The African Intellectual Property Organization (Organisation Africaine de la Propriété Intellectuelle), commonly branded by its French acronym (OAPI) is composed of 16 (sixteen) west and Central African countries that are former French colonies. The member states are: Cameroon, Benin, Burkina Faso, Central African Republic, Congo, Ivory Coast, Gabon, Guinea, Guinea Bissau, Mali, Mauritania, Niger, Senegal, Chad, Togo and Equatoria Guinea.
OAPI member states have acceded to a number of international conventions with respect to the protection of intellectual property, including the Paris Convention, the Patent Cooperation Treaty (PCT), the Berne Convention, the Hague Agreement concerning the international deposit of Industrial Designs, the Convention establishing the World Intellectual Property Organization, the Marrakech Agreement establishing theWorld Trade Organization, including the Agreement on Trade-related Aspects of Intellectual Property Rights (TRIPS).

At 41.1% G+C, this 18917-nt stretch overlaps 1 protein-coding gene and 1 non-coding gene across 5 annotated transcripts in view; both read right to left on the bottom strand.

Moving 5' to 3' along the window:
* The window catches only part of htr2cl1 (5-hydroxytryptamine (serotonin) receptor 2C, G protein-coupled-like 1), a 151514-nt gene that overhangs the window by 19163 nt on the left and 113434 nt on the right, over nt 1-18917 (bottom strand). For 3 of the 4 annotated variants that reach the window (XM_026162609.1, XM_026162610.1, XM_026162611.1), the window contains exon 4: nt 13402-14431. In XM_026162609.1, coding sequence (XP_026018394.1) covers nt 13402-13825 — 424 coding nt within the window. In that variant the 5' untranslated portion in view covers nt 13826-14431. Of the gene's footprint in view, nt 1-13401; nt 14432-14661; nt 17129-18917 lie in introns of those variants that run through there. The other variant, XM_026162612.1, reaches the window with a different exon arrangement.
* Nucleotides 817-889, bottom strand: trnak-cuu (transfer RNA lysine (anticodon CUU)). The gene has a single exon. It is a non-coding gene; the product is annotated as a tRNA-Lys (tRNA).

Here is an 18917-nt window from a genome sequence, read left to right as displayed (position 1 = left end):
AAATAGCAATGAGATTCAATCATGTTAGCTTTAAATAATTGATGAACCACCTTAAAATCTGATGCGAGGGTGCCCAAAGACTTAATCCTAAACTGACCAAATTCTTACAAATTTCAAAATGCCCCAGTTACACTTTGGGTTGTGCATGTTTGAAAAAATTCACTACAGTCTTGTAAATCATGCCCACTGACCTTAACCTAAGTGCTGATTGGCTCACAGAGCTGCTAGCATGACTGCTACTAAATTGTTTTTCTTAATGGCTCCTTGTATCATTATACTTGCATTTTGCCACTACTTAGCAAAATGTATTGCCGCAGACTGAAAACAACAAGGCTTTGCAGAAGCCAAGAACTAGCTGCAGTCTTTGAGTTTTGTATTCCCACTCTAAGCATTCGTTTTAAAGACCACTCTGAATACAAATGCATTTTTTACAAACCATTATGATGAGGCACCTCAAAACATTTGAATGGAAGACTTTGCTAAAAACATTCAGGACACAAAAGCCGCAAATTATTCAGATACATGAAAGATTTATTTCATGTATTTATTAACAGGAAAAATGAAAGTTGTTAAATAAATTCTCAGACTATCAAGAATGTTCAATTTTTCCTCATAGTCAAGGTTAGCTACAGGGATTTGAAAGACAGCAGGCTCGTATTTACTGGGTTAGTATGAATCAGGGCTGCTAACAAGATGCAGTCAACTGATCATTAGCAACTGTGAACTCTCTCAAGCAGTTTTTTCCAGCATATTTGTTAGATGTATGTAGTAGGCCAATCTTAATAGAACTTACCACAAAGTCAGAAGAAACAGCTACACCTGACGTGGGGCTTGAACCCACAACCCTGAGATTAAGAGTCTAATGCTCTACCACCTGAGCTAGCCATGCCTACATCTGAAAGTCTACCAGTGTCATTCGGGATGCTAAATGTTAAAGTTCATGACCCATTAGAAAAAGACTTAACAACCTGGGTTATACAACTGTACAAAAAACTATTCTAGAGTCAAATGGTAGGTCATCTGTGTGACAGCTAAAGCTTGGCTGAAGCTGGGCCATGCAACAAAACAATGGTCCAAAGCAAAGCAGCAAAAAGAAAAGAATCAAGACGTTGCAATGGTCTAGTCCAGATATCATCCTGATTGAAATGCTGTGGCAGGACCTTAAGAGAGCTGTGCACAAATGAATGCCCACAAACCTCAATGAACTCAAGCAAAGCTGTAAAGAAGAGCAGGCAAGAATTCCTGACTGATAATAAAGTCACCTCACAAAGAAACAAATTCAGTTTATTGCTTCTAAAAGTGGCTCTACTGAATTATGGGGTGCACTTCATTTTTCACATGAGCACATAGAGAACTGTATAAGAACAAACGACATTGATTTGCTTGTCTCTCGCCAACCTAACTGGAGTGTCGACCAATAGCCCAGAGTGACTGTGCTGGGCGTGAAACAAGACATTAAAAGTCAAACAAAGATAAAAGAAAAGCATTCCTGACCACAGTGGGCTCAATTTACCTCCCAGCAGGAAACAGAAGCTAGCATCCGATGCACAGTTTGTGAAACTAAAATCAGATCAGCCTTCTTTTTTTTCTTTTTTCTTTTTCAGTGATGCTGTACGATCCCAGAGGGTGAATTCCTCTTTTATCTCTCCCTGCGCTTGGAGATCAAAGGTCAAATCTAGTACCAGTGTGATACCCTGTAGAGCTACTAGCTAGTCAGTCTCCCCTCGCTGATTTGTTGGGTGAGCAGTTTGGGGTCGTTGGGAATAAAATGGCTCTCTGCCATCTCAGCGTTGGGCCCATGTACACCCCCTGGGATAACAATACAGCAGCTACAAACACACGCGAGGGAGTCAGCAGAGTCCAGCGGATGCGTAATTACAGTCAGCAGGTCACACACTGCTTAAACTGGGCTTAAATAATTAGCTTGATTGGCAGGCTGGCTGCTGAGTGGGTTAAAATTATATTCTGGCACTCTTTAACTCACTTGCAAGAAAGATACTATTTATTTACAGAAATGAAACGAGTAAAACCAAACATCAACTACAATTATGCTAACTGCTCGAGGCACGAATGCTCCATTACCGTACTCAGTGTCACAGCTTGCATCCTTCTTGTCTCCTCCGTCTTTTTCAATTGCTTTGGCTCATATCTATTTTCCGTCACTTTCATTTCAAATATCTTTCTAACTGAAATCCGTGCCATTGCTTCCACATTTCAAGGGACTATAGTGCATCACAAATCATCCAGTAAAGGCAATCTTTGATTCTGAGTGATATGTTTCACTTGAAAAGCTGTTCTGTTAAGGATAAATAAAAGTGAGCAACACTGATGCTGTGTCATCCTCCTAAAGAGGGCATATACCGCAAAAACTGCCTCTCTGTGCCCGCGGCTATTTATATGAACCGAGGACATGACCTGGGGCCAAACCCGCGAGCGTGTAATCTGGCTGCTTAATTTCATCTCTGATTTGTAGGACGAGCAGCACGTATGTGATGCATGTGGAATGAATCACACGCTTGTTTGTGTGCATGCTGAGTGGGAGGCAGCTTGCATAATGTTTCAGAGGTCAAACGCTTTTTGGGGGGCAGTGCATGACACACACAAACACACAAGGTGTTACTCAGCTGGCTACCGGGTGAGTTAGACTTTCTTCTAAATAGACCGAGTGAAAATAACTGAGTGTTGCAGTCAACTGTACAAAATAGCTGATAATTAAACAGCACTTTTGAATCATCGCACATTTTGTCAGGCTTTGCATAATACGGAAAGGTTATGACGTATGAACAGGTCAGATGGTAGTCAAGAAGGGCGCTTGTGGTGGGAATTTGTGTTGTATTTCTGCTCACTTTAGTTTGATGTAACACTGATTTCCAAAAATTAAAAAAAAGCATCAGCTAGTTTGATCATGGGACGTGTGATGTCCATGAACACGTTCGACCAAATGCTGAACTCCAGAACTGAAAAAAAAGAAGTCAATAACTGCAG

OAPI is in charge of implementing normal administrative procedure, resulting from a uniform system for the protection of intellectual property rights, in light of the international conventions to which its member states have acceded. The states of the union also strive to create a common system of protection against unfair competition. They strive to attain the role of intellectual property in achieving the aim of technological development.